It must be spring

…because the swifts are back! I just heard a screaming party go rifling past my veranda. And when I checked my blog, I found that I’d posted about their arrival last year on 21 March. Consistency, thy name is Apus apus.

Swift (Apus apus)

I had to give up a lot of favorite birds when I left the New World (hummingbirds come instantly to mind), but European swifts make up for a lot of it. Their faster-than-a-speeding-bullet flight, and their evening screaming parties, are some of the coolest things ever. The fact that they demolish mosquitos and other annoying insects is just icing on the cake.

Swift (Apus apus)

See that gigantic mouth? All the better to scoop up bugs in flight (not to mention grabbing a drink of water on the wing). And their wings are incredibly long relative to their body size, giving them not just bullet-like velocity but also the ability to turn on a dime. Fleeing bugs don’t have a chance. This video of a pair of swifts in their nest box will give you a good idea of just how long those wings are: so long that the birds have a hard time changing position inside their box. Your best view in the video starts around 1:20. And at 1:45, if you’ve got the sound up, you can faintly hear a screaming party going by outside the box. The swift in the box screams in response, then jumps out to join them.

I love European swifts. My day just got a whole lot brighter.

(Both photos by Billy Lindblom.)

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About Fletcher DeLancey

Socialist heathen and Mac-using author of the Chronicles of Alsea, who enjoys pondering science, politics, well-honed satire (though sarcastic humor can work, too) and all things geeky.
This entry was posted in life, Portugal. Bookmark the permalink.

6 Responses to It must be spring

  1. Ana says:

    Doesn’t even feel like Spring till one of those falls down our chimney and then digs one of those meant-to-cling-to-rock claws into my hand while I’m trying to carry it to the nearest window because the silly things can’t lift off the ground with their stubby little legs, they have to drop into flight.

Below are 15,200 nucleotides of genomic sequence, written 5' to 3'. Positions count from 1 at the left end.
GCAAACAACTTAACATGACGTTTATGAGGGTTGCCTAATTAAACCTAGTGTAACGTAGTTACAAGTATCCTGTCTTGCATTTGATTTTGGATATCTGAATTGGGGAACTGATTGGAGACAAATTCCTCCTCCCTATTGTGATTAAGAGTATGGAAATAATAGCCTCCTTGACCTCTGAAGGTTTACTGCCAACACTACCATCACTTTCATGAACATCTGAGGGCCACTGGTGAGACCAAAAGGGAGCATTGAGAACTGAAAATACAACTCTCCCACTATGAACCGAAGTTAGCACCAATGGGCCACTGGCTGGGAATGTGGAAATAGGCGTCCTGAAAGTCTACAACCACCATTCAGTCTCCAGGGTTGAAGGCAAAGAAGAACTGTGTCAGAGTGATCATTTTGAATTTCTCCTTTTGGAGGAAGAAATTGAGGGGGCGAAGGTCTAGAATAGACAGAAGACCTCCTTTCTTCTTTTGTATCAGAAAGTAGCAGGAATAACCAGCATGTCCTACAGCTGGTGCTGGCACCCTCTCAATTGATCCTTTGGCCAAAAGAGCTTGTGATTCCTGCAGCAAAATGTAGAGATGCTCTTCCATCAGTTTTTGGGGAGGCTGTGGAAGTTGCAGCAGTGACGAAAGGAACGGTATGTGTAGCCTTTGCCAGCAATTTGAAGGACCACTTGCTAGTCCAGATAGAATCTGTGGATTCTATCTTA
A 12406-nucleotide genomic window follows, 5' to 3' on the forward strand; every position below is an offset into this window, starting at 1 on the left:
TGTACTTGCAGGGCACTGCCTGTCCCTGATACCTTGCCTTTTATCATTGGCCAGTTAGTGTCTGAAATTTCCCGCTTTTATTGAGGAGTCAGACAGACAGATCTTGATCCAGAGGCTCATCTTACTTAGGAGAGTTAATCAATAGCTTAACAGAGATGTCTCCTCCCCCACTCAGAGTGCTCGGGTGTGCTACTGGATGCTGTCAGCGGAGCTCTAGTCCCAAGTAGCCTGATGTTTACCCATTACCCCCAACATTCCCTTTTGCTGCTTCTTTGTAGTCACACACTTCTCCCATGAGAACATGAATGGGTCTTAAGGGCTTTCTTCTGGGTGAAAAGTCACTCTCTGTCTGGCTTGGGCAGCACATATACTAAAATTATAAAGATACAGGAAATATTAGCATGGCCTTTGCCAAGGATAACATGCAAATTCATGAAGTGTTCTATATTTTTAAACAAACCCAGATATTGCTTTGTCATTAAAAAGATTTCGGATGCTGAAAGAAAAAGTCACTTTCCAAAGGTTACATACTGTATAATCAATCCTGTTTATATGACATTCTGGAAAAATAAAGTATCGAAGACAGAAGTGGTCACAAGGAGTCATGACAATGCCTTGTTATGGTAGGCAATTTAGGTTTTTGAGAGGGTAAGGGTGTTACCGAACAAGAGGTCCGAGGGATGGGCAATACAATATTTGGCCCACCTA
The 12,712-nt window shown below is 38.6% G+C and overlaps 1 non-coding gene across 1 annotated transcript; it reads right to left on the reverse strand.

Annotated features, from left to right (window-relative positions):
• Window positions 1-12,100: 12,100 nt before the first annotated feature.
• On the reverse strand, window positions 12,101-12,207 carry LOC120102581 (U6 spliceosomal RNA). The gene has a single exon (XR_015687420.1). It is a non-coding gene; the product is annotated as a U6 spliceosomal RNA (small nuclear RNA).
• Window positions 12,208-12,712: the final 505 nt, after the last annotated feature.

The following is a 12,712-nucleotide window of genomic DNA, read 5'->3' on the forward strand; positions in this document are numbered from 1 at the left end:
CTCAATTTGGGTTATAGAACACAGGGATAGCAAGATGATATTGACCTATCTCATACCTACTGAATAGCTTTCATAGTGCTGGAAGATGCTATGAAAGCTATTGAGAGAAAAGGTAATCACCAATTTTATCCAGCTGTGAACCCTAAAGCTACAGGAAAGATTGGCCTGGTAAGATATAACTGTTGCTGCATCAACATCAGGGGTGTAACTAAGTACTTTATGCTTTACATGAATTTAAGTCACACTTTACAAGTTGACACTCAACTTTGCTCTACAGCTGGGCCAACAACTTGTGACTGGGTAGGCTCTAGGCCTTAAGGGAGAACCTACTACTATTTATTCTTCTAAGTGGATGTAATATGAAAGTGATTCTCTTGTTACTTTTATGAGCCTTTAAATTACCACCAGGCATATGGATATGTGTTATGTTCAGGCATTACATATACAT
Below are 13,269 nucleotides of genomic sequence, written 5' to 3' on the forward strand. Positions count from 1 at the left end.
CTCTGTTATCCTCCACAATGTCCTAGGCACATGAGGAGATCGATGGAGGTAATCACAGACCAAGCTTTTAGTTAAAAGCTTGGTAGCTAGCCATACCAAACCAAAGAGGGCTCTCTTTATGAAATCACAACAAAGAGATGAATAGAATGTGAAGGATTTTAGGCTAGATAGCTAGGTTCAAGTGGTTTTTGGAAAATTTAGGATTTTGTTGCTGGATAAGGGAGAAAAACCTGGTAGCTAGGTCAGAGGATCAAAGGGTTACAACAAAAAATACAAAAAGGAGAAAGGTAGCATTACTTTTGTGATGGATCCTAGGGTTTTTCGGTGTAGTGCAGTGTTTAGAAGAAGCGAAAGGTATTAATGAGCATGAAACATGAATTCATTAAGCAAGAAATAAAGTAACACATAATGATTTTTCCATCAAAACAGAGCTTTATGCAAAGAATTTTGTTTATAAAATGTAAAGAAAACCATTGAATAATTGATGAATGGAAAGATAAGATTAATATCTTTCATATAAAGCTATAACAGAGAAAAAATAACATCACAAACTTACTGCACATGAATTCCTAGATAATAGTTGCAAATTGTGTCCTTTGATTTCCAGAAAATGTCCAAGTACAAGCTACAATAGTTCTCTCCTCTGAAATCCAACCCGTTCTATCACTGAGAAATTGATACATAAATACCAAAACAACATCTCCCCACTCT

They are gorgeous to watch at the end of the day, but for some strange reason, I like swallows better.

    • oregon expat says:

      I am totally jealous that you occasionally get to carry one to your window (even with the meant-to-cling-to-rock claws).

      As for swallows — I’m an equal opportunity bird geek. I love them, too. And house martins.

  2. Scout says:

    I love how they can catch insects and water while flying faster than a speeding bullet and not choke on them! If I dive into a lake with my mouth open and fit of coughing ensues.

  3. Ana_ñ says:

    Their English name suits them perfectly. We have a non-evocative name (‘vencejo’), not associated with their velocity.
    My spring detector came fully alive too, although it is malfunctioning because the weather is being crazy here. However, I must say that yours is far lovelier than mine: sneezing and runny nose 🙂

  4. M. says:

    No fair, our swifts will not be back for at least another month.

  5. CathyW says:

    Talk about being slow on the uptake, I’ve only just realised what the comment means at the end of each post! If the swifts have hit Portugal that means it won’t be too long ’til my swallows arrive.Their journey is a long one , from Natal in South Africa to my garage in Scotland

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